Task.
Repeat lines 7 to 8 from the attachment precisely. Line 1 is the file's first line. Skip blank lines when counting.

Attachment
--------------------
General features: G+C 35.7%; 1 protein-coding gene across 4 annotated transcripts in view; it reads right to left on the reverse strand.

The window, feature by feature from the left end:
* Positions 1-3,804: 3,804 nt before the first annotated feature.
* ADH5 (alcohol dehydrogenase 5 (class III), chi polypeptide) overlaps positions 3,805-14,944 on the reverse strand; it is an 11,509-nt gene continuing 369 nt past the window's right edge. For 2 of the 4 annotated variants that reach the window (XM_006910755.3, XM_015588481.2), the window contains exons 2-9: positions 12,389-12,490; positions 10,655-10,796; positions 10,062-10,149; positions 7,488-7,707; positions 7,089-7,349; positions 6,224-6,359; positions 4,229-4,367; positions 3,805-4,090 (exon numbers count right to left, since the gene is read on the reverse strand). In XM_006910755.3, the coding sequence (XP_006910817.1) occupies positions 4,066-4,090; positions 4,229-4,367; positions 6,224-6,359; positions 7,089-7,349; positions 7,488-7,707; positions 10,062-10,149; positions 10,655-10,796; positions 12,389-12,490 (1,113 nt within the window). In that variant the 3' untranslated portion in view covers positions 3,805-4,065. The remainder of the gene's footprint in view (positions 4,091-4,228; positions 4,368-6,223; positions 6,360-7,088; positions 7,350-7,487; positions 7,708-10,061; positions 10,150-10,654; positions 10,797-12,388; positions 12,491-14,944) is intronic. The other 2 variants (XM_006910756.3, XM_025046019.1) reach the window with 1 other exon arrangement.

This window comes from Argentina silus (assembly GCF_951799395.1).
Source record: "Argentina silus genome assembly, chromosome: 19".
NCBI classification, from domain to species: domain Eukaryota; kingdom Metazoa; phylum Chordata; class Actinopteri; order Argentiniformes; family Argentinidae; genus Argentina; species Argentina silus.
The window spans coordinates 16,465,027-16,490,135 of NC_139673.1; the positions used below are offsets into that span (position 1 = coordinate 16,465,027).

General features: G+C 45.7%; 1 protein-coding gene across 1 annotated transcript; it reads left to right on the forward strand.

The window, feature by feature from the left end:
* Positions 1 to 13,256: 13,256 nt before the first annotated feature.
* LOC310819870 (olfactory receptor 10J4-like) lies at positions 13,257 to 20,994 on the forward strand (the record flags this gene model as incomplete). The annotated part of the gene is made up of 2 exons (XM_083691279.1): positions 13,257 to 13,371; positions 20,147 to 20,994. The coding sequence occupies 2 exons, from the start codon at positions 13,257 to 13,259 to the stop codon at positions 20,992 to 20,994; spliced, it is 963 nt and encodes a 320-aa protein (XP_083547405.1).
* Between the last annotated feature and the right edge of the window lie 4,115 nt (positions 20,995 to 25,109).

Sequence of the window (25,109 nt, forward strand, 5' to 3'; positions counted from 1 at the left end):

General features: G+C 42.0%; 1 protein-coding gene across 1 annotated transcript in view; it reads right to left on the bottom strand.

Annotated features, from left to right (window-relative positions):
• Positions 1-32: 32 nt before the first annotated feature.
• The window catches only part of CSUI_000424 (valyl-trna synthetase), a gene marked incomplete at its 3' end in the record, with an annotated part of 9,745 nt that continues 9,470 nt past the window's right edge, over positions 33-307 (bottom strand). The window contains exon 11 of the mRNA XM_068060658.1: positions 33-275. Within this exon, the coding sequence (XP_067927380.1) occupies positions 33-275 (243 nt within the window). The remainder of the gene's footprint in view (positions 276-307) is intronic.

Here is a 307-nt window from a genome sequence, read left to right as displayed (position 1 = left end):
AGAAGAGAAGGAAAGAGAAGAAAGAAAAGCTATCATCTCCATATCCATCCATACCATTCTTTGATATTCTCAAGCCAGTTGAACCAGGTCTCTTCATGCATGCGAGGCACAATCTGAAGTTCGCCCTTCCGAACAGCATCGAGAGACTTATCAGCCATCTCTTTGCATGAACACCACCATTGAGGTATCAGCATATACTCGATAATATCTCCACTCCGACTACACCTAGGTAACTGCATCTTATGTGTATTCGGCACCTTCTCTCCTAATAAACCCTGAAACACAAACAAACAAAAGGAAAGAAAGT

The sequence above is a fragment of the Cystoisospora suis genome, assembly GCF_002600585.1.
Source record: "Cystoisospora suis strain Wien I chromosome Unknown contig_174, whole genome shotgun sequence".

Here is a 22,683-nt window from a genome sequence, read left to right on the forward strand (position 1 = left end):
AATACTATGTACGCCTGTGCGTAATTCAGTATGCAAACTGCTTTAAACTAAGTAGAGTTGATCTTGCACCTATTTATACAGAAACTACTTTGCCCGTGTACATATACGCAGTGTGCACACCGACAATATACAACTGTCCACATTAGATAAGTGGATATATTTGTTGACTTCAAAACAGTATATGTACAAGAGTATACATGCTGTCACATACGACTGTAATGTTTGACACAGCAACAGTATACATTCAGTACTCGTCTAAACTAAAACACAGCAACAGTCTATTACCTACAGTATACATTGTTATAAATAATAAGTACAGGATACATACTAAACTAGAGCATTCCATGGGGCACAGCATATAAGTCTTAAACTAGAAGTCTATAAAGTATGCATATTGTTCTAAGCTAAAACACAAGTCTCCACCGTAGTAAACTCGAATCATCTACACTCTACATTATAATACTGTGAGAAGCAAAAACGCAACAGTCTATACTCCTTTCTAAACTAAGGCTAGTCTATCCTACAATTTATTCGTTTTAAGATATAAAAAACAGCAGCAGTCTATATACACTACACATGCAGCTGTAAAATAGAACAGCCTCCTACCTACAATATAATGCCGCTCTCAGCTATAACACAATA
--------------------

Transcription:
NCBI classification, from domain to species: domain Eukaryota; kingdom Metazoa; phylum Chordata; class Actinopteri; order Argentiniformes; family Argentinidae; genus Argentina; species Argentina silus.
The window spans coordinates 16,465,027-16,490,135 of NC_139673.1; the positions used below are offsets into that span (position 1 = coordinate 16,465,027).